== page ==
Former Reserve Bank of India Governor Raghuram Rajan said that the central bank will have to increase the headline rate at some point. "With inflation soaring in the country, the Reserve Bank of India (RBI) will, at some point in time, have to raise benchmark interest rates, and it is important for politicians and bureaucrats to understand that the rise in policy rates is not some anti-national activity benefiting foreign investors, but is an investment in economic stability, said Raghuram Rajan, former RBI governor.
In March, headline inflation in the country spiked to 6.95 per cent compared with 6.07 per cent in February. The headline inflation has now breached the 6 per cent mark for three consecutive months. In the recently concluded monetary policy meet, the RBI sharply revised its inflation projection from 4.5 per cent to 5.7 per cent for FY23. Further, the headline inflation is expected to stay above 6 per cent in the first quarter of FY22, as per RBI’s projections. And, for the June-September period, the CPI inflation rate is projected at 5.8 per cent. Consequently, economists have forecast aggressive rate hikes in the next one year.
“Of course, no one is happy when rates have to be raised”, Rajan said in his note. “I still get brickbats from politically-motivated critics who allege the RBI held back the economy during my term. Some of my predecessors were similarly criticized. At such times, it helps to let the facts talk. And the correct facts are important to guide future policy. It is essential that the RBI does what it needs to, and the broader polity gives it the latitude to do so”, he added.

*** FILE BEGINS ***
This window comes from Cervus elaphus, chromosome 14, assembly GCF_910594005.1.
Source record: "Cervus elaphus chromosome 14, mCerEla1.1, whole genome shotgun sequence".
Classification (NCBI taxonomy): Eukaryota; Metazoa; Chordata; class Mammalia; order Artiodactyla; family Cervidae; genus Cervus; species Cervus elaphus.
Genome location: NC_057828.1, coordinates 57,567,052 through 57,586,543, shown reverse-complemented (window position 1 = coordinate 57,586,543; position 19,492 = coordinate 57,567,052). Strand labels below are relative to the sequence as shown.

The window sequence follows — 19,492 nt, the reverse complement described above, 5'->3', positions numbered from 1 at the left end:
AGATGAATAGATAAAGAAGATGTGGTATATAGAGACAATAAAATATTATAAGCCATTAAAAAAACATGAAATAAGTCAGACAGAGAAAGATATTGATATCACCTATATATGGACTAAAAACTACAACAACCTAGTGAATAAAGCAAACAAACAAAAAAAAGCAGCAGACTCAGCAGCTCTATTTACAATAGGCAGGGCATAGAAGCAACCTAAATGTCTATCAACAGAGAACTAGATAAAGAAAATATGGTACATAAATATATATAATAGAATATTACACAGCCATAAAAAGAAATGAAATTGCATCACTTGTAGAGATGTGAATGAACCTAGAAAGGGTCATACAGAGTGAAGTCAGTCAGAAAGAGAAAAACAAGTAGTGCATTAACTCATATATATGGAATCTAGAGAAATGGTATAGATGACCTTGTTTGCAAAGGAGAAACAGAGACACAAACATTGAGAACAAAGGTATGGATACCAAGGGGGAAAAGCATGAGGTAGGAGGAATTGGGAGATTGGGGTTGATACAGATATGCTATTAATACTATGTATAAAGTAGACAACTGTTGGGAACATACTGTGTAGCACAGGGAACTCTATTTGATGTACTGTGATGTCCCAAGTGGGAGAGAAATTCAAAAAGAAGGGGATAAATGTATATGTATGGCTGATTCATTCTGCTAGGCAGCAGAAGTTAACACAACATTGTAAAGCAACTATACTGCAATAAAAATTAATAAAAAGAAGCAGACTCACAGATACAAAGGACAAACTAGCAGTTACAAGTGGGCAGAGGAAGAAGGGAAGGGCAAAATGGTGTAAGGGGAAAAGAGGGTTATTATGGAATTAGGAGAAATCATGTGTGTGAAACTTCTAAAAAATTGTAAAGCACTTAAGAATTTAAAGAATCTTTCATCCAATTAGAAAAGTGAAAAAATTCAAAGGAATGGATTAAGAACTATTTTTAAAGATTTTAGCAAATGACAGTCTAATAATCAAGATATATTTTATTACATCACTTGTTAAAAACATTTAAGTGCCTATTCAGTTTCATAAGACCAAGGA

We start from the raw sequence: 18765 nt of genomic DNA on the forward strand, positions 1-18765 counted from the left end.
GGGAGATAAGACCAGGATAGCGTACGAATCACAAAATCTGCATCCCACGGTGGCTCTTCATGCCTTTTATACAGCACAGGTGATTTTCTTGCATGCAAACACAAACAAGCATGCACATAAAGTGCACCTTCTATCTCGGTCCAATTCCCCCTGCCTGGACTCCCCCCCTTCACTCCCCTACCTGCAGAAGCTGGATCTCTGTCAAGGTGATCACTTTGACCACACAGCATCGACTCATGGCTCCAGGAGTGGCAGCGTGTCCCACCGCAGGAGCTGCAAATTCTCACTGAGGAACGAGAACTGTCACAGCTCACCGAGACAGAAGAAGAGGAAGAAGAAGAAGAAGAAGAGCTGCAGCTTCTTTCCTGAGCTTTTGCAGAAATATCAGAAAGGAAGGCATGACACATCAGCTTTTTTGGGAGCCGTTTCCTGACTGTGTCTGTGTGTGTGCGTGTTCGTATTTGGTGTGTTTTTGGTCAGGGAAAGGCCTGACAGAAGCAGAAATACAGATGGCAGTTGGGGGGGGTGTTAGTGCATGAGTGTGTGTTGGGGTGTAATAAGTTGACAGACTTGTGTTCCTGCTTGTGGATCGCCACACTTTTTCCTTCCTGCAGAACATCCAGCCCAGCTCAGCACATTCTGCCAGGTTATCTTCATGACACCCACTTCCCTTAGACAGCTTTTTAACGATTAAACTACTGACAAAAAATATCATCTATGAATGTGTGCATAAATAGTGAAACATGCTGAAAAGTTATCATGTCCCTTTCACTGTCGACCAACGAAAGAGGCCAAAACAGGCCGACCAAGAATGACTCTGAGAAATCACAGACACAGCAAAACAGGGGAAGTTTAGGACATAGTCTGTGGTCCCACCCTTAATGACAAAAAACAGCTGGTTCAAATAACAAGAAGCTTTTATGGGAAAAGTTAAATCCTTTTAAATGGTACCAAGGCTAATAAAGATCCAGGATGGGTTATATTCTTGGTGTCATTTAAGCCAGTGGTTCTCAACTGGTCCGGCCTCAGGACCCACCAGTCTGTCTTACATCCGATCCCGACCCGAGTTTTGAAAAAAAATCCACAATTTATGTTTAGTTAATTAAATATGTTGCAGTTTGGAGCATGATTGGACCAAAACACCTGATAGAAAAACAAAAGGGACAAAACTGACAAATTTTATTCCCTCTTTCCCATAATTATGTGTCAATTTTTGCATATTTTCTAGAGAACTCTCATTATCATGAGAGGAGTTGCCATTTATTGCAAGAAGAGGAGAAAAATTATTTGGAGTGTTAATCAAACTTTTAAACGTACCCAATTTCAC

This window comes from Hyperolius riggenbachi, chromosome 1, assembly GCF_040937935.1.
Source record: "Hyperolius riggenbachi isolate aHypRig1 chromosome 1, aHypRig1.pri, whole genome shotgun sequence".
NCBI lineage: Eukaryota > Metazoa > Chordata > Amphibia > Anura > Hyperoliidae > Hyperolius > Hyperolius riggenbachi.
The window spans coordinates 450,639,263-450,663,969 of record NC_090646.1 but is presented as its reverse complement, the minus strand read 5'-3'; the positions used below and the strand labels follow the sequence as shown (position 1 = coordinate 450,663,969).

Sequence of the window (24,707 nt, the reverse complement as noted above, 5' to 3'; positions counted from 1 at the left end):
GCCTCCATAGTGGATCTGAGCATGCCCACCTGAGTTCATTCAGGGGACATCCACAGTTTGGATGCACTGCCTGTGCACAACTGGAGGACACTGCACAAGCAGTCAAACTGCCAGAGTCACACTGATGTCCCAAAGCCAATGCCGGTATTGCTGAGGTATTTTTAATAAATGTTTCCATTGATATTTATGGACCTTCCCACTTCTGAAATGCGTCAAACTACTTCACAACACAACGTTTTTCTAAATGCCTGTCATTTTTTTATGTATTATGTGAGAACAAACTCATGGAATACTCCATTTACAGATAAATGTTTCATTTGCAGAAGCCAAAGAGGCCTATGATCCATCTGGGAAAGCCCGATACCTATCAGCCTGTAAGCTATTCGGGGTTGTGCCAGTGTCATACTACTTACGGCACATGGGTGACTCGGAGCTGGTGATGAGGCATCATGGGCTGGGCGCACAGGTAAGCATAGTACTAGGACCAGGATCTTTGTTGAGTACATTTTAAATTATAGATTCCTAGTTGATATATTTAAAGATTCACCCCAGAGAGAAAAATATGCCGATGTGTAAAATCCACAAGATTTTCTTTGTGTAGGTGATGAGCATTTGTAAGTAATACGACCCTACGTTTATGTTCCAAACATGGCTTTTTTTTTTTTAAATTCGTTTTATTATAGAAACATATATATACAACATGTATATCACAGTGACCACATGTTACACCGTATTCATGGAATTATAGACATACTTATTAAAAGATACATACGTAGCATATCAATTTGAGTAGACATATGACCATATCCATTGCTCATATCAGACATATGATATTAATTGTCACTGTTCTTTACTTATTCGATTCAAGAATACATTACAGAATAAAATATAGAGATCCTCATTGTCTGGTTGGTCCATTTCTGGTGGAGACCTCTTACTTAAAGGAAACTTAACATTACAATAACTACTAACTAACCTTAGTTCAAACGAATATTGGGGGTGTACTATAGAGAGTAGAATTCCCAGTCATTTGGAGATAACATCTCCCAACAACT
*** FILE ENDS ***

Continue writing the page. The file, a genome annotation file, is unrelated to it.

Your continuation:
Rajan recalled that when he took over as the governor of RBI in September 2013, India was seeing inflation soar as high as 9.5 per cent. There was a currency crisis too, with the rupee experiencing a free fall. Consequently, the RBI then increased the repo rate from 7.25 per cent in September 2013 to 8 per cent to tame inflation. As inflation came down, the RBI then cut rates by 150 basis points to 6.5 per cent and signed onto an inflation targeting framework with the government.
“These actions not only helped stabilize the economy and the rupee, they also enhanced growth”, Rajan said. “Between August 2013 and August 2016, inflation came down from 9.5 per cent to 5.3 per cent. Growth picked up from 5.91 per cent in June-August 2013 to 9.31 per cent in June - August 2016. The rupee depreciated only mildly over 3 years from 63.2 to 66.9 to the dollar. Our foreign exchange reserves rose from US $ 275 billion in September 2013 to US $ 371 billion in September 2016”, he added.
The RBI has since maintained low inflation and low interest rates through troubling times like the demonetization, the fall-off in growth, and the pandemic. Today, reserves have climbed to over $ 600 billion, allowing the RBI to calm financial markets even as oil prices have climbed, Rajan said.
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